SLIGHTLY OFF THE MARK
The important thing for a writer’s first novel isn’t the amount of money made: It’s the number of copies sold. The more sales, the more likely a publisher is to pick up that all-important second novel. It’s the circle of publishing life.
So although media attention came a couple of months earlier than anticipated, I was happy to talk for as long as my voice held out … right up until the moment Eric Olson of Indiana’s News Center told me he wanted a TV interview. At my house. In less than twenty-four hours.
Which brings us back to that panic cleaning I mentioned last time.
My fiancée and youngest daughter pitched in to make my house look great – downstairs. The spare bedroom upstairs looks like the staging area for the Normandy Invasion. And the closets? Well, here’s a typical conversation in the hours before the interview:
“What do I do with this?”
“Throw it in the closet. Later we’ll clean it, organize it, or feed it, but for now it goes in the closet.”
Ever hear of Fibber Magee’s closet? He was famous for having one so full of junk that whenever someone opened the door it caused an avalanche. We haven’t actually opened any closets yet, but when the time comes I might have to cordon off the room, the wall across the room, and the other side of the wall.
I’m not sure about the scrabbling noise we keep hearing in the office closet; the pets are all accounted for, I swear. Say, where’s my daughter?
The TV station pushed the “firefighter writes a novel” angle, and wanted to start with me in uniform, performing routine duties around Albion’s firehouse. Being a hungry writer, I was amenable to this (it’s a real word, I looked it up). Granted that it’s a cliché, suggesting that you seldom find a macho, action-oriented firefighter diving into the literary world.
Hey, I know lots of firefighters who read. Even if they don’t, I’m counting on some of them to buy my book, if only for their wives or to gather dust on a shelf. You hear me, guys? Ahem. Anyway, we’re a volunteer fire department, a mix of all kinds of personalities as well as professions (even though the interview made it seem as though I was there full time). Some love reading, some don’t – just like in real life.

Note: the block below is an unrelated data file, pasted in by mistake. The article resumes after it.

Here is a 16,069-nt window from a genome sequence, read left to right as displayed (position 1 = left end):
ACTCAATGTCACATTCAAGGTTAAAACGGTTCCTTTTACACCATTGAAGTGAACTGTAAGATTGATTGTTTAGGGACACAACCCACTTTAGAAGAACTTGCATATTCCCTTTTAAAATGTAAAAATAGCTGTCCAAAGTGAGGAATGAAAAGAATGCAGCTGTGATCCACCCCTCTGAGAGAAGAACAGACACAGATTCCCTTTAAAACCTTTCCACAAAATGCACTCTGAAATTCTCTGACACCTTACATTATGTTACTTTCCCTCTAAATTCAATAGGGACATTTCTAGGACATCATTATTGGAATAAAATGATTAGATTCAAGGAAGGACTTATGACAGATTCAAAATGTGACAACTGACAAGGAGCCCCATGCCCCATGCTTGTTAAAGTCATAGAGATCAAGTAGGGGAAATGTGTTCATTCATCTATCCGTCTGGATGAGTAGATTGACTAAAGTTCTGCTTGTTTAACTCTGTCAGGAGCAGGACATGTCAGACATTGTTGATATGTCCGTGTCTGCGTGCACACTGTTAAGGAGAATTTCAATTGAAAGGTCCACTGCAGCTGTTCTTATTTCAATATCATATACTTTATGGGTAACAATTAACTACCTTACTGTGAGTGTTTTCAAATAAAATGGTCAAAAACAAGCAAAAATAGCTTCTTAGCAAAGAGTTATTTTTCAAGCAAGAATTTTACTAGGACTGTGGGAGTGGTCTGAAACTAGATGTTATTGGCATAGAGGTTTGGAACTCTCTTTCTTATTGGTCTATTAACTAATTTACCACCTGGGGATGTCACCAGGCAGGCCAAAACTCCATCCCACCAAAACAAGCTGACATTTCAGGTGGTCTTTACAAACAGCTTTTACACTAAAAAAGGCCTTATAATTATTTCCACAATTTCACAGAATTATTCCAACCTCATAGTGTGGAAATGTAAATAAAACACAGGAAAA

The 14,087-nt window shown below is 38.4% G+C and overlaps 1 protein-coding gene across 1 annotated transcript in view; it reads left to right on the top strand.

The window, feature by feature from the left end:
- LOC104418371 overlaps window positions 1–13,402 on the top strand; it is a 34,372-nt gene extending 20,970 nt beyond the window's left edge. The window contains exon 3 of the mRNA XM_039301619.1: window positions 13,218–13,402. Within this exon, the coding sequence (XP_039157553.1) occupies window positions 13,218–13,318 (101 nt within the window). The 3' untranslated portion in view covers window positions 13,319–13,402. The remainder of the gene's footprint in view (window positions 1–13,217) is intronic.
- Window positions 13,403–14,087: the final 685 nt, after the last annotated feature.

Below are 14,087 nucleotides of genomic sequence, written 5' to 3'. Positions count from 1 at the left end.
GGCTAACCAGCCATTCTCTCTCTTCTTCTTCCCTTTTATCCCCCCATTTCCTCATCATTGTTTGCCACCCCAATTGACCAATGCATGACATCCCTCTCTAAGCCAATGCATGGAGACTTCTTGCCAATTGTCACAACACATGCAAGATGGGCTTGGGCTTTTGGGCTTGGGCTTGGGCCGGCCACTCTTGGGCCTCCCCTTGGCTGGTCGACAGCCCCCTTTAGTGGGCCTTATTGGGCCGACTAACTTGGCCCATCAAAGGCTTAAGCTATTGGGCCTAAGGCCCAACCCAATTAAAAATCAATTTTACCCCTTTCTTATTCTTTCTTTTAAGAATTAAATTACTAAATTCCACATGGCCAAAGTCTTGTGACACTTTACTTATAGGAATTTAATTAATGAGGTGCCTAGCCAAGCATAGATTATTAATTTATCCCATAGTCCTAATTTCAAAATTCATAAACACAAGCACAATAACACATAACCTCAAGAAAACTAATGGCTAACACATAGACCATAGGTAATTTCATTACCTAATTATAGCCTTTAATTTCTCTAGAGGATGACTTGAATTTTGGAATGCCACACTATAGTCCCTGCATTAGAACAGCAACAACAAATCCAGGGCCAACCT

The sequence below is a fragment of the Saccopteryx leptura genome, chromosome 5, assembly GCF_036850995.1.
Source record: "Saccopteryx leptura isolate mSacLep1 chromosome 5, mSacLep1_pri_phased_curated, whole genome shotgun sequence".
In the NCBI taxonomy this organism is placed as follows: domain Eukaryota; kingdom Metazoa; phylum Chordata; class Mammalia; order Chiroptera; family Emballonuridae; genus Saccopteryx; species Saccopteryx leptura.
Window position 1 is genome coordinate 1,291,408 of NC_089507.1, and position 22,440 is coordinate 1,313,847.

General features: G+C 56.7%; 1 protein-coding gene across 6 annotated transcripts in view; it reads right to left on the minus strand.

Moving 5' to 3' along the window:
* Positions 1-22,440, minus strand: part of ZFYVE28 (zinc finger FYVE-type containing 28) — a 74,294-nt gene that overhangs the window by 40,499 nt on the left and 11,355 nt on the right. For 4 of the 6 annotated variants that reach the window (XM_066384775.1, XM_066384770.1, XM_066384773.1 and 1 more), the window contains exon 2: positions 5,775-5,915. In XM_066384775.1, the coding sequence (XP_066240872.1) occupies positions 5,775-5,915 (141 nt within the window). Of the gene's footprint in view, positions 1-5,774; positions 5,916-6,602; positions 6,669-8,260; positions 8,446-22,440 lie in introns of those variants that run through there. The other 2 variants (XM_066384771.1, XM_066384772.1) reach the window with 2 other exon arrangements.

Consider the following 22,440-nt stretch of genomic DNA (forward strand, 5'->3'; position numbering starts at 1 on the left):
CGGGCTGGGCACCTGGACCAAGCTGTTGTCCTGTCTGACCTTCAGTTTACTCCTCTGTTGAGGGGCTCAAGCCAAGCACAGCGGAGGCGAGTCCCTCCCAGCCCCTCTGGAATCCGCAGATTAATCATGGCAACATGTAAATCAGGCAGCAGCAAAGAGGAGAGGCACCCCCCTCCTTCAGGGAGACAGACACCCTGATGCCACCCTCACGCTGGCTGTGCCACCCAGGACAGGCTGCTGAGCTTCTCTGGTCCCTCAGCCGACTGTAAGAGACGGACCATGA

I’m not macho, and I’m not particularly action-oriented unless you count pounding away at a keyboard, but I’m a good sport: I put on my Class B uniform and headed up to the station. Thankfully, it fit; I can count on one hand how often I’ve worn it. The uniform, not the station. (Formal wear is Class A, but I can usually be found in Class C, which is a fancy way of saying jeans and a fire department sweatshirt. Iron on a Maltese cross, and I’m set.)
The camera crew showed up, which consisted of Eric Olson, with a camera. Multitasking rules. He filmed me doing a gear check of my protective clothing (something it was due for anyway), checking equipment on the rescue truck, (something someone else had already done), and just walking around, which looks way cooler on a TV screen than in real life. So far, so good.
Then we went to my home, where he filmed me … typing. In fact, I wrote about half the column you read last week (you did read it, didn’t you?) while he filmed me, because why waste quality writing time? Like the walking, the typing looked cooler on the screen than it is in real life. I just wish he’d put some John Williams music to it, maybe the Indiana Jones theme.
I didn’t have the heart to tell him I was actually on my fiancée’s computer, instead of the dusty and stained ten year old Mac on the other side of the office that I usually write on. Instead of writing I should have been updating my website, in the interest of accuracy.
As he had at the fire station, Olson filmed more footage than he would ever use, including the Storm Chaser manuscript, numerous shots of me typing, and of course me talking. Then he asked me to read something from the book, which I had already anticipated. I’d decided to read some of the opening scene, which has jaw-dropping excitement. Well, okay, not jaw-dropping. Maybe mouth-opening-a-little excitement.
“Read something racy,” he said.
I’d been doing okay until then. Well, sort of, if you can call stark terror okay. Now I was petrified. I hate reading my stuff out loud anyway, and now he wanted me to read the sex scenes into a TV camera? Besides, there really isn’t all that much racy stuff in Storm Chaser, which I would describe as a romantic-comedy action-adventure rather than a flat-out romance.
With sweaty hands (guess I’ll have to replace that part of the manuscript), I located a scene that was, shall we say, heavy PG-13, or maybe light R. I’m fairly sure my voice shook as I read the scene out loud, a little shocked at my own audacity for writing it in the first place. Then, to my surprise because I hadn’t thought ahead, the tender moment was interrupted by a stunning moment of action. Okay, not stunning, but definitely mildly surprising.
I looked up at Olson and, with a shaky laugh, muttered, “coitus interruptus”, even though it never came close to that.
And that was it. The story aired that very evening, less than a day and a half after I got the first call. I still haven’t figured out what the rush was – who did they think was going to scoop them?
Also, how do I keep interest up in the book for three more months? Where can I go after getting on TV? CNN? The Tonight Show?
I have a feeling that, like that scene I read, the rest of the countdown might be somewhat anticlimactic.